Shedding light on war: Women war photographers

Photo Above: Francoise Demulder picture of massacre at Palestinian Refugee Camp

While America is angsting out over Trump, here’s another perspective on the World outside the borders of Pax Trump Americana

Excerpted from Deutsche Welle 3.8.20919

Long considered a man’s domain, conflicts have also been captured by women photographers. Their images often add a unique perspective to the sight of war and its toll on civilians, as a new Dusseldorf exhibition reveals.

Women photojournalists have been capturing war on film for nearly a century now — starting with the Spanish Civil War in the 1930s, when portable cameras first made spontaneous snapshots possible. Yet conflict has long remained a field dominated by men, not only as war photographers but also actors and perpetrators of atrocities.

Women War Photogs DW 3.13.1029

“Women War Photographers,” an exhibition that opened March 8 at Dusseldorf’s Kunstpalast Museum, hopes to change that. It draws the works of eight women conflict photographers into focus. The exhibition covers a large swath of 20th-century conflicts in images and sheds new light on the view of women’s roles in war. Women are seen both as victim and perpetrator in the photographs chosen for the show.

“The images on display do not confirm the stereotype that there is such a thing as a ‘female’ perspective but rather show that these eight photographers employed different methods and visual imagery to bear haunting witness to these events,” the curators write in the exhibition catalogue. The exhibition includes images by Gerda Taro, Anja Niedringhaus, Carolyn Cole, Susan Meiselas, Lee Miller, Francoise Demulder, Christine Spengler and Catherine Leroy.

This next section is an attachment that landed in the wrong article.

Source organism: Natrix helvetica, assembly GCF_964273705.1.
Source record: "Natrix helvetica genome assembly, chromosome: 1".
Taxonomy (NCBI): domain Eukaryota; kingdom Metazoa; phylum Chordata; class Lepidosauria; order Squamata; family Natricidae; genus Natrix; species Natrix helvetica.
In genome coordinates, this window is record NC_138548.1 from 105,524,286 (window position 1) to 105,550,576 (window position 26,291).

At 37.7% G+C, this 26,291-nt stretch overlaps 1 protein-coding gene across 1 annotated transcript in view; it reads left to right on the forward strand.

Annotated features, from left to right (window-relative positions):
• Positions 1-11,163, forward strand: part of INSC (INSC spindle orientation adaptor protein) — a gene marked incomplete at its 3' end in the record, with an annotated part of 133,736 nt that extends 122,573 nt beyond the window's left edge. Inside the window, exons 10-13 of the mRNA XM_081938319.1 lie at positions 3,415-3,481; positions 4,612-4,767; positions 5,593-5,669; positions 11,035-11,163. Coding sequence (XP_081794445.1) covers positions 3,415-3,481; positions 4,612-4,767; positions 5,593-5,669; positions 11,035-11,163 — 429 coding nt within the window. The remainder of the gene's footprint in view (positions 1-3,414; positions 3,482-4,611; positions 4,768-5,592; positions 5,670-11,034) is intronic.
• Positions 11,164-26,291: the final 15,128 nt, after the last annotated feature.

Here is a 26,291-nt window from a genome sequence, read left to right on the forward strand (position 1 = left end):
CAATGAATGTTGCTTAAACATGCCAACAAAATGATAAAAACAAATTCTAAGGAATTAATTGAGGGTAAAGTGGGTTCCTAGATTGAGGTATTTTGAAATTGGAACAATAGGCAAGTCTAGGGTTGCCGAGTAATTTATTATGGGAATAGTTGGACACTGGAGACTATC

Women War Photogs IV 3.13.2019

Those images of war, even in distant lands, have likewise come closer to home with the advent of digital photography and plethora of images available online. They have made the realities of war something accessible to all who seek it out.

As the exhibition makes clear, a plurality of perspectives — including those of women — is necessary to gain a full understanding of war and its full capacity to harm. As the curators write, women do not necessarily have their own “female” view on conflict, yet the scenes they present to the world are just as vital in creating an accurate picture of the atrocities of the 20th and 21st centuries.

“Women War Photographers” runs at the Kunstpalast in Dusseldorf from March 8 through June 10.

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